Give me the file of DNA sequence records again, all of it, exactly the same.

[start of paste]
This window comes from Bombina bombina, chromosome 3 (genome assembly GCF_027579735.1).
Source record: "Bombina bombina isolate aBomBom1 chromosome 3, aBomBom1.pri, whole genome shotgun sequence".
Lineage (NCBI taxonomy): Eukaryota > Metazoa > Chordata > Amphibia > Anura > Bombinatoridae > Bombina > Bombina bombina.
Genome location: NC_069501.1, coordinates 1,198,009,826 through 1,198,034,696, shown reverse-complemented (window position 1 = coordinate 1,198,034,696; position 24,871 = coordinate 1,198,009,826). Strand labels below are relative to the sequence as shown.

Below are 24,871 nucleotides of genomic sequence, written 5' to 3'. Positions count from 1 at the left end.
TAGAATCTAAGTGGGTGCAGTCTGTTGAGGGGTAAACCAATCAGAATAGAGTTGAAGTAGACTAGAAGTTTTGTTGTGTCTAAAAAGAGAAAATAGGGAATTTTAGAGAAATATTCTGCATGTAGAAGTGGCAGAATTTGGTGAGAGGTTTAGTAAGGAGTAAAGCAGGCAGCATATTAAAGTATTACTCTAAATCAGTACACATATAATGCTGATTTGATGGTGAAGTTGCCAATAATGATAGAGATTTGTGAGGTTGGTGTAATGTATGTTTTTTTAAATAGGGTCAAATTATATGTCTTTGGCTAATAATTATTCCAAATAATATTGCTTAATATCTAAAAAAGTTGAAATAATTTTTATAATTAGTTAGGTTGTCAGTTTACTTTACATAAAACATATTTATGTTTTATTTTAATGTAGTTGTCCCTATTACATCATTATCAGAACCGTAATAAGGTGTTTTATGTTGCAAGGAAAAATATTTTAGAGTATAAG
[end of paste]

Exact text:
This window comes from Bombina bombina, chromosome 3 (genome assembly GCF_027579735.1).
Source record: "Bombina bombina isolate aBomBom1 chromosome 3, aBomBom1.pri, whole genome shotgun sequence".
Lineage (NCBI taxonomy): Eukaryota > Metazoa > Chordata > Amphibia > Anura > Bombinatoridae > Bombina > Bombina bombina.
Genome location: NC_069501.1, coordinates 1,198,009,826 through 1,198,034,696, shown reverse-complemented (window position 1 = coordinate 1,198,034,696; position 24,871 = coordinate 1,198,009,826). Strand labels below are relative to the sequence as shown.

Below are 24,871 nucleotides of genomic sequence, written 5' to 3'. Positions count from 1 at the left end.
TAGAATCTAAGTGGGTGCAGTCTGTTGAGGGGTAAACCAATCAGAATAGAGTTGAAGTAGACTAGAAGTTTTGTTGTGTCTAAAAAGAGAAAATAGGGAATTTTAGAGAAATATTCTGCATGTAGAAGTGGCAGAATTTGGTGAGAGGTTTAGTAAGGAGTAAAGCAGGCAGCATATTAAAGTATTACTCTAAATCAGTACACATATAATGCTGATTTGATGGTGAAGTTGCCAATAATGATAGAGATTTGTGAGGTTGGTGTAATGTATGTTTTTTTAAATAGGGTCAAATTATATGTCTTTGGCTAATAATTATTCCAAATAATATTGCTTAATATCTAAAAAAGTTGAAATAATTTTTATAATTAGTTAGGTTGTCAGTTTACTTTACATAAAACATATTTATGTTTTATTTTAATGTAGTTGTCCCTATTACATCATTATCAGAACCGTAATAAGGTGTTTTATGTTGCAAGGAAAAATATTTTAGAGTATAAG